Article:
So, that’s my story.
I cut my sugar to under the AHA recommended level. I increased my fat intake and aimed for the upper end of the recommended daily intake, so the food I ate would cause less glycemic load and keep me satisfied for longer. I switched to whole grain for pretty much everything, and started eating quinoa, flaxseed and nuts. I ate as much raw or lightly-cooked food as possible, even if it meant turning it into a smoothie. I didn’t worry about limiting non-sugar carbs, and I stopped worrying about cholesterol in eggs.
I focused my attention on what I was eating and ate slowly. I pre-portioned everything and tracked how much I ate. But I didn’t go hungry, and I didn’t bother with a gym membership. I tracked my activity level 24/7, which drove me to become much more active in normal life. I logged my weight precisely every morning, so I could be reassured that my plans were working.
And my plans did work. Weight loss settled down to a steady rate of around 0.45kg/week, or about a pound a week in old measurements — a healthy sustainable rate.
My blood pressure dropped, and my stamina went up. My heart rate during steady exercise went down.
I broke my sugar addiction, and eventually lost my appetite for sweet cereals, soda and candy. Sugared bread and peanut butter now actively taste bad to me. I still enjoy a little chocolate on occasion, and I get my sweetness in the form of fresh fruit. I still enjoy the occasional short stack of pancakes for breakfast, but now I make them with whole grains. I still eat pizza, curry, and other feel-good foods, and I still get to snack on tortilla chips. So I don’t feel like I’m actually missing anything, which gives me confidence that I can sustain my new diet permanently, and simply adjust the total calories from time to time to keep my weight at the right level.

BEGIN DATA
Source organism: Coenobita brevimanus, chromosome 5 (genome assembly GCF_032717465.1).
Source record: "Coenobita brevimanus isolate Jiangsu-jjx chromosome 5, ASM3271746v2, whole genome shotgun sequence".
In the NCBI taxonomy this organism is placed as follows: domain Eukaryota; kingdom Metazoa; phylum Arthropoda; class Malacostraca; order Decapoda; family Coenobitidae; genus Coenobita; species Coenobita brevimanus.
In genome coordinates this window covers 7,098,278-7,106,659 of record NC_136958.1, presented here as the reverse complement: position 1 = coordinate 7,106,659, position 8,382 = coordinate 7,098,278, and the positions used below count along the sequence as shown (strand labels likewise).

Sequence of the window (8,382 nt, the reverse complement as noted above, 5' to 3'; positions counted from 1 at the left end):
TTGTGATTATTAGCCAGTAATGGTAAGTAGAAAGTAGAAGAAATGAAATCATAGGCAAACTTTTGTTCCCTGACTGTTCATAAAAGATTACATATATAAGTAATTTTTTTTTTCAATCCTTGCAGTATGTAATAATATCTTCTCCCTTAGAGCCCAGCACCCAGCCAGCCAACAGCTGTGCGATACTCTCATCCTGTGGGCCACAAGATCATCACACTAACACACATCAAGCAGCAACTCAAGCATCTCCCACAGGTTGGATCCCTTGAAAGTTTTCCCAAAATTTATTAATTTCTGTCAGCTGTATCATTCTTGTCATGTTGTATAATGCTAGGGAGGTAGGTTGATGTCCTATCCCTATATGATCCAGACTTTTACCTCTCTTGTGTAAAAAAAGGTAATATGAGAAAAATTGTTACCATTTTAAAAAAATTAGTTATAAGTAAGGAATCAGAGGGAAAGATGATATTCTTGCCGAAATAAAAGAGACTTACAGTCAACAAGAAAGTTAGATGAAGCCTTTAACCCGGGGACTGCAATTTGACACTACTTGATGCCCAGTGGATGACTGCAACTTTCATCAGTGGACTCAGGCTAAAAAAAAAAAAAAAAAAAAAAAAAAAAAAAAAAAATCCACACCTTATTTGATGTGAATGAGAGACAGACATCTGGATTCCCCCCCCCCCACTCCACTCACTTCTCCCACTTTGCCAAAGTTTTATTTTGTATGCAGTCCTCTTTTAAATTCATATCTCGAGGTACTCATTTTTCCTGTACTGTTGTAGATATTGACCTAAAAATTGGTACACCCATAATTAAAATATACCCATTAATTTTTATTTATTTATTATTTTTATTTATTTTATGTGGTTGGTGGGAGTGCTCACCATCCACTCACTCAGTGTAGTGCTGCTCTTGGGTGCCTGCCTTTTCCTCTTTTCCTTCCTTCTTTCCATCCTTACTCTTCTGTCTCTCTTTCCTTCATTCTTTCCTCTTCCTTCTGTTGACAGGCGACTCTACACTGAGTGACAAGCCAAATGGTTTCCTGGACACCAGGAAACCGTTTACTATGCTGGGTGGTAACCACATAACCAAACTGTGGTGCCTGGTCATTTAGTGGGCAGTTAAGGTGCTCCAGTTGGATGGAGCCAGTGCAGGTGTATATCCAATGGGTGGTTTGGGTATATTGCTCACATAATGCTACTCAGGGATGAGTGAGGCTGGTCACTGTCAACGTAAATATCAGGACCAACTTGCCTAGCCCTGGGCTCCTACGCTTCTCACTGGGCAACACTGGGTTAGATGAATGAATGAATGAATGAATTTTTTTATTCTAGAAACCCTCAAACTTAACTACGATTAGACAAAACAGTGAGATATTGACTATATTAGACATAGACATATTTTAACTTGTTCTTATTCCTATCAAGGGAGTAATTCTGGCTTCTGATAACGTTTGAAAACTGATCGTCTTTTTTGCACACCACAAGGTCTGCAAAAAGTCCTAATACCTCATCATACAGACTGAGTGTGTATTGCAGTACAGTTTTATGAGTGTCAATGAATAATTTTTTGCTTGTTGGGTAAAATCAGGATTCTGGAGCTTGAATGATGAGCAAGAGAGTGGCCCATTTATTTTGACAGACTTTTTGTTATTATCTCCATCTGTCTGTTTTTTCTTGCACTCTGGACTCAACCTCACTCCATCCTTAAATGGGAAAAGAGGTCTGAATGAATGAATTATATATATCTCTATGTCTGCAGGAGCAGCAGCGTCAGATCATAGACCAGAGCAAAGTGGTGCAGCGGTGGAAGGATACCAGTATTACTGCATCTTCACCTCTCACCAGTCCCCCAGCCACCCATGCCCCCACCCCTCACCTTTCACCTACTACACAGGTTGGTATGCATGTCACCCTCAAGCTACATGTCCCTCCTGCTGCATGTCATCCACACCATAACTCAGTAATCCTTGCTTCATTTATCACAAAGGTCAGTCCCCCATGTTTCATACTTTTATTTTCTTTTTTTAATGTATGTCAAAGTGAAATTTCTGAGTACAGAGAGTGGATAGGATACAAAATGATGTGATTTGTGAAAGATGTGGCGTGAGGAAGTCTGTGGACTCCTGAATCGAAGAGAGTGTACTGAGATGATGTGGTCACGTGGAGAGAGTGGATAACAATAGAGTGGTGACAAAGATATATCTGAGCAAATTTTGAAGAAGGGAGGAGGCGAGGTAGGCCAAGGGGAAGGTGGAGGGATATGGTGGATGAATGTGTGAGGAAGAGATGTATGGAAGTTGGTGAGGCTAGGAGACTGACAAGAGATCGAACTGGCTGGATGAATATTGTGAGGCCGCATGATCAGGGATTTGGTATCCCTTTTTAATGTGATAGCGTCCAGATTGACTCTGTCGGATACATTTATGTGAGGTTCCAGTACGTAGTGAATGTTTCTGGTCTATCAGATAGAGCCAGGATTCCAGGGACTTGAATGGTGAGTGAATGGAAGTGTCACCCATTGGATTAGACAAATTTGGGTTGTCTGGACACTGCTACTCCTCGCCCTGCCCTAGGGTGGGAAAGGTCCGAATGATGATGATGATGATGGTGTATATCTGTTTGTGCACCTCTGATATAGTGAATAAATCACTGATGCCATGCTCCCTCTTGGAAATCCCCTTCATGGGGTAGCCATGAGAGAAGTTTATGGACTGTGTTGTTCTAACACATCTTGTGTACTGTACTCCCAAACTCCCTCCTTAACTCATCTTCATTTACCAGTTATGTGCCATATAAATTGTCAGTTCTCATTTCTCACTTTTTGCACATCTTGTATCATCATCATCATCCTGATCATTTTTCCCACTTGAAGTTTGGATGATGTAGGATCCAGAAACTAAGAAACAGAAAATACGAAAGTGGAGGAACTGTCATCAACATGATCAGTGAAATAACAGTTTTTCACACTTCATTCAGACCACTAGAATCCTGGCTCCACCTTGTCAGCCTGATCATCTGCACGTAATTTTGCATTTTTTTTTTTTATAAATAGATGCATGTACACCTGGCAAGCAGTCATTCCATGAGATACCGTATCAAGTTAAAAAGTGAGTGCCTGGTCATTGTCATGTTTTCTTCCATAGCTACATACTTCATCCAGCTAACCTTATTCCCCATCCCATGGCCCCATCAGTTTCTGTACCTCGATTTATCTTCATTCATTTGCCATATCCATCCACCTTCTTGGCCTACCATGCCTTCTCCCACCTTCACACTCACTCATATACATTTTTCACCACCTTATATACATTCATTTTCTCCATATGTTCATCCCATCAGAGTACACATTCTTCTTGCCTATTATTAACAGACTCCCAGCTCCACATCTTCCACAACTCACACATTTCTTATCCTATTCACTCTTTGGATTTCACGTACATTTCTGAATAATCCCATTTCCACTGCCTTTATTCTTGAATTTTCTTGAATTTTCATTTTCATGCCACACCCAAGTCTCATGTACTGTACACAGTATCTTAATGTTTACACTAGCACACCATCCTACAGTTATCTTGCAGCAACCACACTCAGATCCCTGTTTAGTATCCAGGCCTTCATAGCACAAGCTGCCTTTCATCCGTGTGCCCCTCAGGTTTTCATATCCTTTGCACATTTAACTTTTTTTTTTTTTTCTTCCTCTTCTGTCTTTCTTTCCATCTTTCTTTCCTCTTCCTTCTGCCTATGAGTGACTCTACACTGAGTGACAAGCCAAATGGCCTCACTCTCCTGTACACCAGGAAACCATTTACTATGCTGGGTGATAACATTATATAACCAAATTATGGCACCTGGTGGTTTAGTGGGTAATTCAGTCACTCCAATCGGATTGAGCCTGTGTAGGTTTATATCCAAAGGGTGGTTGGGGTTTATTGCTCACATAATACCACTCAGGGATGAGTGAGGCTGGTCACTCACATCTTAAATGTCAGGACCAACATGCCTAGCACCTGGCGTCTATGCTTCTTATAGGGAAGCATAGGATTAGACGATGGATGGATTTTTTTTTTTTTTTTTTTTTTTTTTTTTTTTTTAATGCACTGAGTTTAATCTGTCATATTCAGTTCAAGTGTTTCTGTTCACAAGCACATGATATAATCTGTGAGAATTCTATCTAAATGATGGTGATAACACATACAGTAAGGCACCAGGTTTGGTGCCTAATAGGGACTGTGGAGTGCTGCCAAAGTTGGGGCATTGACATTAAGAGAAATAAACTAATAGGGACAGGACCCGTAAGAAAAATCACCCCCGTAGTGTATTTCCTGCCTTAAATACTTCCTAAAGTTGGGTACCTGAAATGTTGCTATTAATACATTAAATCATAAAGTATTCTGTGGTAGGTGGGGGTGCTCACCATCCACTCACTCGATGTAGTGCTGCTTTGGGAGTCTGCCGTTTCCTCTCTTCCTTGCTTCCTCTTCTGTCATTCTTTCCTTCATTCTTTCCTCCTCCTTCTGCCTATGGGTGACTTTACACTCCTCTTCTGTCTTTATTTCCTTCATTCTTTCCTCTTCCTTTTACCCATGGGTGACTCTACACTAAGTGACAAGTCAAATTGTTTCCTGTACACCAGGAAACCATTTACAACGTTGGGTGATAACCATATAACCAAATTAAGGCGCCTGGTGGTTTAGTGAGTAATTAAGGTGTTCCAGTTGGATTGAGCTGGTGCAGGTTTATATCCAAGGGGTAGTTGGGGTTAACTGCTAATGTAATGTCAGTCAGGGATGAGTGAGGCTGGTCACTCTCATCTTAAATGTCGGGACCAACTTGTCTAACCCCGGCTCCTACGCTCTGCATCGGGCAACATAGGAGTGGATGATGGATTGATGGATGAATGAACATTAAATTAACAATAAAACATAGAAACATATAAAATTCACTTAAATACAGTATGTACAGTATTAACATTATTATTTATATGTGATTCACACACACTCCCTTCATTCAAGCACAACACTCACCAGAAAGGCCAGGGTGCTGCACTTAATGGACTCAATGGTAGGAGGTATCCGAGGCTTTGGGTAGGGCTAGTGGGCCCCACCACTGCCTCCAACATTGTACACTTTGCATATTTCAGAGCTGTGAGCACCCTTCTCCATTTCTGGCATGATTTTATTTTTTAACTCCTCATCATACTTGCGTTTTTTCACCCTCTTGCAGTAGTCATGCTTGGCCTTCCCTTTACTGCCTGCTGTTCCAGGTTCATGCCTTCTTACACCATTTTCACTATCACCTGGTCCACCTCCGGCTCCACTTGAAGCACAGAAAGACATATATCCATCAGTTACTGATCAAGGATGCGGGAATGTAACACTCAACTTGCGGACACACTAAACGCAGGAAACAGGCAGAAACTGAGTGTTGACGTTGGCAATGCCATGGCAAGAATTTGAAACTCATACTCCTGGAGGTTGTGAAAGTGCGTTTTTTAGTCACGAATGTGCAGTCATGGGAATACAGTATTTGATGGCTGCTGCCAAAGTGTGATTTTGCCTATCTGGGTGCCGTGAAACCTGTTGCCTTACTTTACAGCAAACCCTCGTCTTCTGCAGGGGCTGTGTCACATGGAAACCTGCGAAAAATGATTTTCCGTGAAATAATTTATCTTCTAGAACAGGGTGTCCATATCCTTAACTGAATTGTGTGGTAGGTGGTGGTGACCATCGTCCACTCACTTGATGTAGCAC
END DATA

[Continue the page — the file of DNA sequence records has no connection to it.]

My long term goal now is to see if I can get my lean muscle mass higher and percentage body fat lower, while maintaining the same weight. I expect this to be more of a challenge; it’s taking longer.
Is what I did generally applicable? Well, it seems to be working for my wife so far. It seems likely to me that a lot of the obesity people suffer is the result of intake of too much toxic fructose, because almost every manufactured food has at least low levels of added sugar in. It’s as if our entire food supply is adulterated with low levels of poison. Add in the detrimental effects of ultra low fat diets — such as being hungrier and needing more additives to make food taste good — and you have a recipe for health problems.
I’m hoping that as the word spreads about the unhealthiness of a low fat diet and the toxicity of fructose, it’ll get easier to follow the low sugar path.